We found ourselves in the Bronx, on a Monday with the option of trekking to Manhattan to do some touristy crap, or visiting the famed Bronx Zoo. (2300 Southern Boulevard, Bronx, NY) Bronx Zoo was the clear winner.
Some things to note about visiting the Bronx Zoo
- Mostly locals frequent here, as it’s not the easiest place to get to from Manhattan. I have no idea what would be involved public transportation-wise, but I think it would entail an hour long subway ride if you’re coming from Manhattan. If it were me, and I didn’t have a car like I did this time, I’d take a cab
- The operating hours are surprisingly short, especially considering that dusk in the summertime isn’t until around 8pm. Closing at 5pm in the summer seems stupid to me. If this place closes at 5pm in the summer, I wonder what time it closes in the winter.
- We went on a Monday and, while crowded, it wasn’t unbearably so. I shudder to think what the weekend crowd must be like.
- There are several parking areas that fill up quickly and cost $10 to park. Another option is to park nearby and walk in. Consider it a $10 convenience fee. The people walking into the park from destination unknown looked miserable–especially when it started raining later that afternoon.
Admission is $15, or a stiff $27 if you get there early and want to do the whole shebang (gorilla forest, butterfly garden, monorail, etc–all the extras). A much better deal is the $75 membership option or the $120 family membership good for a year for use in a variety of parks/zoos/gardens. Obviously, this doesn’t make sense if you are visiting for just one day, as we were. We opted for the general admission rate, figuring we could add on the extras ($2-$3 per attraction) if needed. For ultimate cheapies, Wednesdays are pay what you wish, but given that this zoo, like many others, is/has faced financial issues, it seems wrong to pay less than asking price.
The Zoo itself is not massive, and is easily walkable. In my opinion, no need to spend money on the tram, unless you are old/injured/lazy.
A brief history on the zoo: It opened to the public in 1899 and was the first zoo to phase out cages and exhibit animals in naturalistic habitats. Many of the original buildings and exhibits (although, I’m guessing, not animals) still exist in their original locations. The zoo was chartered by what is now known as the Wildlife Conservation Society (or vice versa) which has been a major force in habitat conservation and wildlife preservation for endanagered and nearly extinct species. Seems like kind of a radical idea back in the turn-of-the century when the zoo and the WCF was established.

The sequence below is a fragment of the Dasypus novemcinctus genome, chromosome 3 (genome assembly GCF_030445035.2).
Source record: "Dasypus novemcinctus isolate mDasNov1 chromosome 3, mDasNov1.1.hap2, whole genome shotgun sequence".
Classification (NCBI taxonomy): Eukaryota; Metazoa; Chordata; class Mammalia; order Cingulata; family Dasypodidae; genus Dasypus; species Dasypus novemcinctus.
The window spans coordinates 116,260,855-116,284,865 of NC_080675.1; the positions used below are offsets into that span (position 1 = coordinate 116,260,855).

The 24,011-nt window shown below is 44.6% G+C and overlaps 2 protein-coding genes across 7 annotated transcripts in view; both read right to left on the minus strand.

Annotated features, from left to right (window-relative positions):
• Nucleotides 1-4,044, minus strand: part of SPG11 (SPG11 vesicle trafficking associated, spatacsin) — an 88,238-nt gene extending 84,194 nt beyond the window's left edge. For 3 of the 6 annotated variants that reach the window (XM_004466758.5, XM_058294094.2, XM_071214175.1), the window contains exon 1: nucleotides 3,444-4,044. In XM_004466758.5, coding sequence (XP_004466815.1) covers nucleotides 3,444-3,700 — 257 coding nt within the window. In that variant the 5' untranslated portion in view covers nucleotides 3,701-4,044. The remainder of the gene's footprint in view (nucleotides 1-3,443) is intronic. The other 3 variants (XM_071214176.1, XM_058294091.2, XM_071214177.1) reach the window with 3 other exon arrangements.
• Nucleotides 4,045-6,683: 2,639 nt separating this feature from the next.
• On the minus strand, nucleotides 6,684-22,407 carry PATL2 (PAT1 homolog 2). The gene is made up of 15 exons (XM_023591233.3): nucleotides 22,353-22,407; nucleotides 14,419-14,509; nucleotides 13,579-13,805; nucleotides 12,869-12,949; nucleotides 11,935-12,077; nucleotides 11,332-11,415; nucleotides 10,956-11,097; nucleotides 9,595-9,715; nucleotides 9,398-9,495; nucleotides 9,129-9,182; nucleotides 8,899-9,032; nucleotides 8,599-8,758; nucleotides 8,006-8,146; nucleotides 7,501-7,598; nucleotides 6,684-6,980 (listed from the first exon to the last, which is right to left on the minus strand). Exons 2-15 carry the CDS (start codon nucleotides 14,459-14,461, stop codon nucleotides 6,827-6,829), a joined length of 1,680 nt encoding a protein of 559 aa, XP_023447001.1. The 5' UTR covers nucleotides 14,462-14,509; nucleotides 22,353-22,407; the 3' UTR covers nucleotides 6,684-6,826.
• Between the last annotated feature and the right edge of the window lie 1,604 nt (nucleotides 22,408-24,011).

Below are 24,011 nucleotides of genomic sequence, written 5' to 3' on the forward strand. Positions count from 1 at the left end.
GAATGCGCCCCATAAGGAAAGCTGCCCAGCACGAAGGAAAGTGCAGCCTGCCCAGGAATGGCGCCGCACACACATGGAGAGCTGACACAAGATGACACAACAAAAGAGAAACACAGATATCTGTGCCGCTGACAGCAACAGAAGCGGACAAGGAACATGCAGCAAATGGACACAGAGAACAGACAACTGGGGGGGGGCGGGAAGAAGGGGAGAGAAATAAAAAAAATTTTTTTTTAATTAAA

Species such as the Pere David Deer exist only in captivity after being wiped out in their native China during the Boxer Revolution.
I think that it’s the goal of the WCF and the Zoo to eventually return captivity-only species to their natural habitat. For this reason, I think places like the Bronx Zoo are important. I’ve been to under-funded exhibition only zoos before, and seeing the sad state of the animals there (namely a caged wolf pacing back and forth to the point where he created ruts in the grass) has been stuck in my mind as a vividly heartbreaking memory that I’ve carried with me since I was 8 years old.
The Bronx Zoo is not like this.
Although this photo of a semi-caged camel does little to support my claims.
For the most part, the recreated animal habitats, like the Sea Bird Aviary, where birds flew freely around a netted, open-air habitat, were great.
In the Asia Plaza area, there were multiple animals housed in recreated tropical setting, including an aquarium area with fish and turtles, and a rainforest-like area with bats and birds flying about.
My favorite animals were the monkeys, of which the zoo had many.
My favorite part of the zoo was the historic Astor Court area, which despite some upgrades, retained a special turn-of-the-century charm — like looking at an old Barnum & Bailey’s Circus poster. In a world of theme park zoo combos, there was something simple and nice about Astor Court. Nothing fancy here — just a bunch of beautiful old buildings housing smaller animals (Monkey house was a favorite), surrounding the original Sea Lion Pool.
In 5 hours time, we still did not get to see the entire zoo, or ride the monorail African Safari thing. We did, however, purchase lunch at The Dancing Crane Cafe
Food ranges from healthy salads, wraps, and organic cookies, to typical elementary school cafeteria food — steamed burgers w/out cheese, personal pizzas, chicken tenders with fries — to Kosher vending machine food.
They also serve several kinds of beer, which, given the lovely indoor/outdoor facilities, is kind of a tasty treat on a warm afternoon at the zoo. Personally, if I had thought to plan ahead, I would have preferred to have brought my lunch, and spent the majority of the day picnicking on the lovely grounds.
Following lunch we took the mandatory trip to the main gift shop, which was a flurry of activity and ear-splitting shrieking of hyper rug rats. I’m a gift shop type of person (love them) — this gift shop, while it had many zoo-branded items, did not have a decent t-shirt. And by decent, I mean, something simple, for an adult, that didn’t involve a herd of elephants/lions/wolves kicking up dust on the front of an acid-washed shirt.
Having wanted to visit the Bronx Zoo for as long as I can remember, and then finally being here while on a trip to NYC, it was a little disappointing to leave empty-handed (seriously, how can such a popular zoo have such crappy merchandising?) But, given everything else experienced that day, I suppose the trade-off was in my favor.
Bronx Zoo. (2300 Southern Boulevard, Bronx, NY)